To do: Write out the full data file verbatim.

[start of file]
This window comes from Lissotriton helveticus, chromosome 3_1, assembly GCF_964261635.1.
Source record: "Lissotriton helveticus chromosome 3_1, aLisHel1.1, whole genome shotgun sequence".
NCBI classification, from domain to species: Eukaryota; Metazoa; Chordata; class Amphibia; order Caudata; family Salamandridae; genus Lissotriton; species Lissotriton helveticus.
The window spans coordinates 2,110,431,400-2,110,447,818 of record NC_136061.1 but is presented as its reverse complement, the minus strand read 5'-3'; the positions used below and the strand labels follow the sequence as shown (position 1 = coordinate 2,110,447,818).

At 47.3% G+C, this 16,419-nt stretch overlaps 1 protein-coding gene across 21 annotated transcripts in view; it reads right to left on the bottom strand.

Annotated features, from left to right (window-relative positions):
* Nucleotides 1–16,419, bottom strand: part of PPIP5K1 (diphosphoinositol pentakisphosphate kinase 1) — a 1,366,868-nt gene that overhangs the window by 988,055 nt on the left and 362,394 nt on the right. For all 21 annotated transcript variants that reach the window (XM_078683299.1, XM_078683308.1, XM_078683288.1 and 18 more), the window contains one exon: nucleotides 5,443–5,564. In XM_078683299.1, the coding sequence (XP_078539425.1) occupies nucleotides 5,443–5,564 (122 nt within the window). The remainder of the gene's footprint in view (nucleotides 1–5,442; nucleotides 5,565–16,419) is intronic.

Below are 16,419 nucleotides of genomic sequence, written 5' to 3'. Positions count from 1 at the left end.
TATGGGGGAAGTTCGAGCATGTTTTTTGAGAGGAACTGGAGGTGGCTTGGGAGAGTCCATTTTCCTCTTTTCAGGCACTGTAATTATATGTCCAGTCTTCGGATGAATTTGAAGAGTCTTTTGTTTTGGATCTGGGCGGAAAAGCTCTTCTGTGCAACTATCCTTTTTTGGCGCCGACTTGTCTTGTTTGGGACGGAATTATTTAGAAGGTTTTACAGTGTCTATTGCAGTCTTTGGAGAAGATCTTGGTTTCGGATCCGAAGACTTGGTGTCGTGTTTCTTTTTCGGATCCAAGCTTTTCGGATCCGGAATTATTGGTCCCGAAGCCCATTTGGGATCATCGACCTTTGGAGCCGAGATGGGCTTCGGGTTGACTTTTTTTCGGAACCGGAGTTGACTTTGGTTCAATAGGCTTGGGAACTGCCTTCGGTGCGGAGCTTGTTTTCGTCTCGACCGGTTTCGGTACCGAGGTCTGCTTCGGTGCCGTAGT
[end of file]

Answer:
This window comes from Lissotriton helveticus, chromosome 3_1, assembly GCF_964261635.1.
Source record: "Lissotriton helveticus chromosome 3_1, aLisHel1.1, whole genome shotgun sequence".
NCBI classification, from domain to species: Eukaryota; Metazoa; Chordata; class Amphibia; order Caudata; family Salamandridae; genus Lissotriton; species Lissotriton helveticus.
The window spans coordinates 2,110,431,400-2,110,447,818 of record NC_136061.1 but is presented as its reverse complement, the minus strand read 5'-3'; the positions used below and the strand labels follow the sequence as shown (position 1 = coordinate 2,110,447,818).

At 47.3% G+C, this 16,419-nt stretch overlaps 1 protein-coding gene across 21 annotated transcripts in view; it reads right to left on the bottom strand.

Annotated features, from left to right (window-relative positions):
* Nucleotides 1–16,419, bottom strand: part of PPIP5K1 (diphosphoinositol pentakisphosphate kinase 1) — a 1,366,868-nt gene that overhangs the window by 988,055 nt on the left and 362,394 nt on the right. For all 21 annotated transcript variants that reach the window (XM_078683299.1, XM_078683308.1, XM_078683288.1 and 18 more), the window contains one exon: nucleotides 5,443–5,564. In XM_078683299.1, the coding sequence (XP_078539425.1) occupies nucleotides 5,443–5,564 (122 nt within the window). The remainder of the gene's footprint in view (nucleotides 1–5,442; nucleotides 5,565–16,419) is intronic.

Below are 16,419 nucleotides of genomic sequence, written 5' to 3'. Positions count from 1 at the left end.
TATGGGGGAAGTTCGAGCATGTTTTTTGAGAGGAACTGGAGGTGGCTTGGGAGAGTCCATTTTCCTCTTTTCAGGCACTGTAATTATATGTCCAGTCTTCGGATGAATTTGAAGAGTCTTTTGTTTTGGATCTGGGCGGAAAAGCTCTTCTGTGCAACTATCCTTTTTTGGCGCCGACTTGTCTTGTTTGGGACGGAATTATTTAGAAGGTTTTACAGTGTCTATTGCAGTCTTTGGAGAAGATCTTGGTTTCGGATCCGAAGACTTGGTGTCGTGTTTCTTTTTCGGATCCAAGCTTTTCGGATCCGGAATTATTGGTCCCGAAGCCCATTTGGGATCATCGACCTTTGGAGCCGAGATGGGCTTCGGGTTGACTTTTTTTCGGAACCGGAGTTGACTTTGGTTCAATAGGCTTGGGAACTGCCTTCGGTGCGGAGCTTGTTTTCGTCTCGACCGGTTTCGGTACCGAGGTCTGCTTCGGTGCCGTAGT